Spanish Folklore – Ancient myths and legends

Every country has its fair share of folktales and legends with Spain certainly not being the exception. This ancient country is a land filled with many traditional Spanish myths and legends, filled to the brim with rich history. 

Spanish mythology has evolved over many thousands of years into what it is today. However, many legends are incredibly old and have withstood the test of time still being told and celebrated to this day. Many of the legends were created from the different cultures Spain interacted with in the past, combining into unique tales. 

These stories have been passed down from generation to generation becoming a solid part of the Spanish culture over time. These are some of our favourite myths and legends in Spain.

Traditional Spanish folktales

Spanish folktales cover almost everything from the origin of saints and cities to monsters and other various impish creatures. 

How Barcelona Got Its Name

One of the more famous stories involves the origin of Barcelona. Collectively, many Spaniards agree that the premise of this story involves the famous Greek hero Hercules. It is said that he journeyed from Greece with a fleet of nine ships on an expedition around the Mediterranian. However, during his journey the ninth ship of his fleet was lost at sea, vanishing without a trace.

The remaining vessels set off on a quest to try to discover the whereabouts of the ship that had mysteriously disappeared. Eventually, after deciding to continue the search on the surrounding coastline they found the ship which was wrecked at the base of a large hill. 

The crew of the other ships and Hercules himself found the area to be of great beauty and decided to name it Barca (Meaning boat) Nona (Which stood for ninth). Commemorating the lost ship and its sailors.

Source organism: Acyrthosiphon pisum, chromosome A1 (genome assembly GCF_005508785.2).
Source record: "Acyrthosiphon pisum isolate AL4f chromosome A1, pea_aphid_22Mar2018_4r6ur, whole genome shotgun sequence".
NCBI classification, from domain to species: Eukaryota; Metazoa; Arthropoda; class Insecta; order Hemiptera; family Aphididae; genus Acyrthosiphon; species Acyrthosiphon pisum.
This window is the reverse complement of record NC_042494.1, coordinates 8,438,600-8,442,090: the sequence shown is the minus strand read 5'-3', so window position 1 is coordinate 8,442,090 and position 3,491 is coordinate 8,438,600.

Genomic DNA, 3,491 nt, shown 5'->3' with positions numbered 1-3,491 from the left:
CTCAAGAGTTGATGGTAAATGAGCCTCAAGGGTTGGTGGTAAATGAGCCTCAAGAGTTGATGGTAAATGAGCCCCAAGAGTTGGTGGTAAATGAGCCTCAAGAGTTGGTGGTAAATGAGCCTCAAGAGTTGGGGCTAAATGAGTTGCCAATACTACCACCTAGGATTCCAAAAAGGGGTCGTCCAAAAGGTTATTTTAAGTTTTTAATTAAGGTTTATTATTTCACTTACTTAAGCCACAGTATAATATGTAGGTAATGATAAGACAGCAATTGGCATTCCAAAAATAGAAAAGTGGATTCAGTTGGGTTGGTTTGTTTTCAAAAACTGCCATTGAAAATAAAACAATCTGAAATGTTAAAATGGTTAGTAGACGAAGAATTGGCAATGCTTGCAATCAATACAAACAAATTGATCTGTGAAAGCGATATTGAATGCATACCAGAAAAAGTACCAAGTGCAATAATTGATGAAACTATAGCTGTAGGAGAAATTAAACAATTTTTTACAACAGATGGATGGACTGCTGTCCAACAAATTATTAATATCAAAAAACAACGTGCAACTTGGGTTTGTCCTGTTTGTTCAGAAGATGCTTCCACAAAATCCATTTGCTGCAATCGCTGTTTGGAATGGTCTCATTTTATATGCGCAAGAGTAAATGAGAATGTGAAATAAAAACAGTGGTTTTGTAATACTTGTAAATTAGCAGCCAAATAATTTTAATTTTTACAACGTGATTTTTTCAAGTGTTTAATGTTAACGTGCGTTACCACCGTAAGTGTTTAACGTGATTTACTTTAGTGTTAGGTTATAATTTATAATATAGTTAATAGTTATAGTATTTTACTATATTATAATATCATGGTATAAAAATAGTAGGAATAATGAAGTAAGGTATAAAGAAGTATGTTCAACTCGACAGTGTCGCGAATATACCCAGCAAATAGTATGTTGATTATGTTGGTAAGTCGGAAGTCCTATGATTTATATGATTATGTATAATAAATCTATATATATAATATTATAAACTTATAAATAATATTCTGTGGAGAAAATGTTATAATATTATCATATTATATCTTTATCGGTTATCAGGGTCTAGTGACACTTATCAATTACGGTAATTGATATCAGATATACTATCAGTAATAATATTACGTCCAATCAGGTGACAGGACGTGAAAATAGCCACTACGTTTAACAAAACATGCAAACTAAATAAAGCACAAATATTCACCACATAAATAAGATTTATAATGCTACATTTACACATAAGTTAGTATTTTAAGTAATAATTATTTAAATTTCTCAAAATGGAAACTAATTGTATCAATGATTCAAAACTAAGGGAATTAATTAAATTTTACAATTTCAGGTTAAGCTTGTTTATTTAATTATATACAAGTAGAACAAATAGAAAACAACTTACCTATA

Of course, there is no evidence to aid the legitimacy of this story but it still remains a famous tale to this day. 

The Legend of Saint George and His Princess

Another famous myth in Spain is that of the legend of Saint George, who is known as San Jorge in Spain. 

It is said that many hundreds of years ago there lived a dragon in the region of Montblanc who extorted tribute from the villages that surrounded the area. 

As time went on, the villagers eventually ran out of livestock and trinkets to give as tribute to the dragon. As a result, the dragon flew into a rage and threatened to destroy all the villages. 

The villagers of these small hamlets decided it would be best for them to instead offer a sacrifice at random to the dragon at certain times of the year. This became widely accepted as the norm, until one unfortunate occasion when the princess of the land was chosen to be the next sacrifice. 

She was well-loved by the people and many offered to take her place. She, however, refused and took responsibility for the fate that was bestowed upon her.

The princess was sent to the dragon but before she could be eaten a gallant knight appeared to fight the monstrous serpent. Ultimately the knight won the battle. From the ground where the dragon’s blood was spilled a single rose blossomed which the knight (who was Saint George) plucked and presented to the princess.